“Any content-based regulation of the Internet, no matter how benign the purpose, could burn the global village to roast the pig.”
U.S. Supreme Court majority decision, Reno v. ACLU (June 26, 1997)
Blocking and filtering software for the Internet is one of the most hotly debated topics regarding free speech and the Internet. Many have criticized blocking software for being both under and over inclusive, and others have argued that blocking software should not be used at all in public institutions such as libraries and schools. On the other side, supporters of blocking software claim that is a legitimate method to regulate access to “inappropriate” material on the Internet, especially access for minors. But, before we begin to look at these debates directly, we have to examine how the different types of blocking software available work.
Nearly all blocking software contains several features that enable the user to customize it for their particular preferences. Users can set the particular levels and/or categories they want the software to screen. So, for example, a user could instruct his browser to block all nudity and sex acts, but still allow sex education and intolerance, while another users could do the opposite. Another common feature is the ability to unblock particular web sites when they are blocked. So, if a user was attempting to access the CNN web site, and it was blocked because it contained, for example, the Starr report, the user could unblock it. A final common feature of most blocking software is that it can be turned on and off for particular users on a particular machine, so that parents can turn the software on when their children are using the computer, but allow themselves unlimited access.
Blocking software works in several major ways: blocking by word, blocking particular sites, blocking all sites except those on a “white list,” and blocking by preset ratings.
Most of the first blocking software worked by blocking words; the software would scan web sites for certain, unacceptable words such as “breast” or “sex.” This type of software was often ridiculed, because it is ridiculously over broad, for example blocking sites on breast cancer or news sites about the President. In addition, this type of blocking has the disadvantage of not being able to scan pictures for unacceptable material.
A second type of stand-alone software blocks all material except that on an approved list. Obviously, this type of software is very effective in blocking unwanted material, but it also blocks an enormous amount of acceptable material.
A third type of blocking software blocks only those sites on its “black list” of unacceptable locations. In order for this to work, a software company hires people to scan the web for unacceptable sites and place them on the blocked list. While this is currently the most popular type of stand-alone blocking software used, it does have some problems. First, the user must trust the software company’s determination about which sites are acceptable and which are not. Typically, software companies consider their list of blocked sites to be proprietary information and will not release it. In addition, certain software may use different definitions for what is unacceptable than the user.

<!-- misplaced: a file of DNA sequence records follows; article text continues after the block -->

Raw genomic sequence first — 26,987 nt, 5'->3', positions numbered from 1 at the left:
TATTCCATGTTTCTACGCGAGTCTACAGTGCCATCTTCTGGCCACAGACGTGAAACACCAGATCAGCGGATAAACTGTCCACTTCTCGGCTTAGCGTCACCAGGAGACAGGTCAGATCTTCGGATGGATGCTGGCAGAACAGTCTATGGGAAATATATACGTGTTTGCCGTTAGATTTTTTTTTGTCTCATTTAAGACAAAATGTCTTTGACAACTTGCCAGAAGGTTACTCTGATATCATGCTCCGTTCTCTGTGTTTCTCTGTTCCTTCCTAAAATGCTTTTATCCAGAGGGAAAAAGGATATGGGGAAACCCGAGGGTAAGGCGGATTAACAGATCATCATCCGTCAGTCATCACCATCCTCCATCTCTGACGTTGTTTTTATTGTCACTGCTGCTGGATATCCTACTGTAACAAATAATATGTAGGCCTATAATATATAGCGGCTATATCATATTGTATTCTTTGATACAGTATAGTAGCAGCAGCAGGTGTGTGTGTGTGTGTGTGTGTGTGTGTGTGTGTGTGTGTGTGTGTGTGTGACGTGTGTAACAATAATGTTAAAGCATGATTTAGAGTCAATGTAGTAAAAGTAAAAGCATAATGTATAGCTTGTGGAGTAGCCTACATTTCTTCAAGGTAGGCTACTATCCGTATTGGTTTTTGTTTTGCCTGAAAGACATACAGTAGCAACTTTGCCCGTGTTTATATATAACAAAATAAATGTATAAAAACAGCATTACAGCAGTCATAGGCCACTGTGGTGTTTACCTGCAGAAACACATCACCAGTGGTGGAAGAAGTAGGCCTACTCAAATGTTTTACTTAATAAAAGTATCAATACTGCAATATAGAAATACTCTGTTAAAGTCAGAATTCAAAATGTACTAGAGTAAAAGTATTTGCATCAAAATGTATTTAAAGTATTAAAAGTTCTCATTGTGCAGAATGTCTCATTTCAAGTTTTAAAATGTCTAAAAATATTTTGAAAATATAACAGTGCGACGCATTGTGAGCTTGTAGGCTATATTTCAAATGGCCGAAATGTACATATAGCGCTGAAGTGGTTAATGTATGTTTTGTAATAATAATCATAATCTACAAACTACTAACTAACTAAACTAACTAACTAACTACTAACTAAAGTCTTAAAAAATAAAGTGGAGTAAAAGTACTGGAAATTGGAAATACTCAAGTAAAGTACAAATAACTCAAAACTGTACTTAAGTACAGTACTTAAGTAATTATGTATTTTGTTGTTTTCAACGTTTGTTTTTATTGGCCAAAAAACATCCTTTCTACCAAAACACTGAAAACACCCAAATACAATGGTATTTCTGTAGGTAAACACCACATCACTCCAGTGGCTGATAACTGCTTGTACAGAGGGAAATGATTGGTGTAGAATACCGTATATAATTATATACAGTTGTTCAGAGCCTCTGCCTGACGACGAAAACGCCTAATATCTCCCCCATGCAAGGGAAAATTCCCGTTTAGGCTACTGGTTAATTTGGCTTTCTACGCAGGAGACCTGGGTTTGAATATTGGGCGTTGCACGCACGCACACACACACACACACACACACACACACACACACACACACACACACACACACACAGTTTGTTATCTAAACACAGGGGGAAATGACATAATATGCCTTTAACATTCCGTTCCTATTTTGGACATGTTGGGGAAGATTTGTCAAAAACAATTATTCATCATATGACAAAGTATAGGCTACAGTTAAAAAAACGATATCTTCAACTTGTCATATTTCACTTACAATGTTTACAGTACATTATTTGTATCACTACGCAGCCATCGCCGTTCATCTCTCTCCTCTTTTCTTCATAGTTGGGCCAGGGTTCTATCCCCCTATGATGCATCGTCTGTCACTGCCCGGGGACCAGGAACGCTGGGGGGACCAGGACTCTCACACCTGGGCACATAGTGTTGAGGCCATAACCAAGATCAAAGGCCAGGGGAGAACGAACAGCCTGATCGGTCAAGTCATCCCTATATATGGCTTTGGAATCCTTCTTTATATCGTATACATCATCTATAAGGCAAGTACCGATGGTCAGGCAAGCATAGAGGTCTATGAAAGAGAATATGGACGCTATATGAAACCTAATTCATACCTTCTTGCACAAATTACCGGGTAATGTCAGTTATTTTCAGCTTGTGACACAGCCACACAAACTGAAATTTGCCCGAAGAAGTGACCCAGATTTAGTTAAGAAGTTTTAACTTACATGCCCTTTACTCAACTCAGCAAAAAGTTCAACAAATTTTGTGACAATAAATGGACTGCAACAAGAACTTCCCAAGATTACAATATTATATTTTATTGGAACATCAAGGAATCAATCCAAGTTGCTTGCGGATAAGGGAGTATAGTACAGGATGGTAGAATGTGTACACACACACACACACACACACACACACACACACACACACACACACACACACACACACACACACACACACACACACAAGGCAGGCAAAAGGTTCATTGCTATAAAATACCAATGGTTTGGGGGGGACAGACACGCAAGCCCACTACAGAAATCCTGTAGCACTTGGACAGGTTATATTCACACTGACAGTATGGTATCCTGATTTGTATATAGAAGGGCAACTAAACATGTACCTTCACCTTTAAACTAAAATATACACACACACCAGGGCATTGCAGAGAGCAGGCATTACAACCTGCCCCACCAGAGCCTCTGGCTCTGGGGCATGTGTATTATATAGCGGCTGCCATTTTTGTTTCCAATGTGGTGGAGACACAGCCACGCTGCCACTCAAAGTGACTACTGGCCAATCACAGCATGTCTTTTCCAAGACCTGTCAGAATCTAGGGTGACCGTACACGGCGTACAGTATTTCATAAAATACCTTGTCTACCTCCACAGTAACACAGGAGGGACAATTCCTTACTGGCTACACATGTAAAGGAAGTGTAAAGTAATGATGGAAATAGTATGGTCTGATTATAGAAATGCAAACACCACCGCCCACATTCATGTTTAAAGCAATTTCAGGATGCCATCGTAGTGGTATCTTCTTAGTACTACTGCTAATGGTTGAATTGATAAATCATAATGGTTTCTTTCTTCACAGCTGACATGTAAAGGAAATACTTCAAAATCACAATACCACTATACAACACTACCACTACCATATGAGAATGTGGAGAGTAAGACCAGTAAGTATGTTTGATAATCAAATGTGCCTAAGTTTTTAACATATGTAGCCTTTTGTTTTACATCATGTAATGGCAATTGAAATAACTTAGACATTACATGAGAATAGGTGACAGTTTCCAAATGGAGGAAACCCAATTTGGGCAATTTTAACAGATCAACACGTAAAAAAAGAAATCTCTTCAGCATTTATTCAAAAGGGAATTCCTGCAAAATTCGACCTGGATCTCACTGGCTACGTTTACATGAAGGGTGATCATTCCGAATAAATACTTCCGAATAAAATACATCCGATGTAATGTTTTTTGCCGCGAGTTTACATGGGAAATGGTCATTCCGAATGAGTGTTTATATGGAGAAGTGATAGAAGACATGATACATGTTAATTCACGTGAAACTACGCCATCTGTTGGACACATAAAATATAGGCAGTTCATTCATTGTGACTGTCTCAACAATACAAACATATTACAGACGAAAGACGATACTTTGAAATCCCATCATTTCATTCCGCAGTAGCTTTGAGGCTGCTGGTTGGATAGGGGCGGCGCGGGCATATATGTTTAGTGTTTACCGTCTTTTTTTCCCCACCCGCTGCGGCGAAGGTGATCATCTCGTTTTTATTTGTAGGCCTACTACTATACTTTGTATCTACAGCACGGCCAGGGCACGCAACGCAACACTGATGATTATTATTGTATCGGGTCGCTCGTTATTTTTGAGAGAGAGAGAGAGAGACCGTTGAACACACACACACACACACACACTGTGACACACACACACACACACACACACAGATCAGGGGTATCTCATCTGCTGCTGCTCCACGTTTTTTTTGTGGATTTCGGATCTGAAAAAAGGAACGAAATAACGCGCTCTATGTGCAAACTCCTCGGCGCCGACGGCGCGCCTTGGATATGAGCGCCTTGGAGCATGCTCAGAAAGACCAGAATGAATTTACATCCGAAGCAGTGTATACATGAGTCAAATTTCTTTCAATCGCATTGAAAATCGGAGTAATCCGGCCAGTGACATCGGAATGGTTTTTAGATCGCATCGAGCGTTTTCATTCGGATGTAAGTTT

For example, some software companies will block sites containing pro-homosexual positions, while others will ban the sites of conservative Christian groups for “intolerance”. In addition, since the Internet expands and changes so rapidly that the lists cannot possibly keep up with all of the unacceptable material available. The lists cannot help but be under inclusive.
Platform for Internet Content Selection, or PICS, filtering on the web works substantially differently from the previously described types of software. This type of blocking relies on labeling of web sites by the sites’ publishers, a third-party labeling service, or the user.
The technical specifications for this type of blocking were established by PICS, which, while not mandated by law, has quickly become the de facto standard for Internet rating systems. Building on the PICS platform are three major rating services: Net Shepherd, RSACi (the Recreation Software Advisory Council standard for the Internet) and SafeSurf. Each of these services provides a list of standards by which a site can be rated. The specific categories and levels that each provides are slightly different, but the basic categories include sex, violence, language, and nudity. A person simply fills out a form describing what levels of these and other categories appear on the site, and the rating is complete.
In addition, the PICS standard allows for third parties to rate any content on the Internet and make their ratings available. Using this feature, for example, a group opposed to internet pornography could then rate various sites on the web that refused to rate themselves, so that blocking software could still scan them.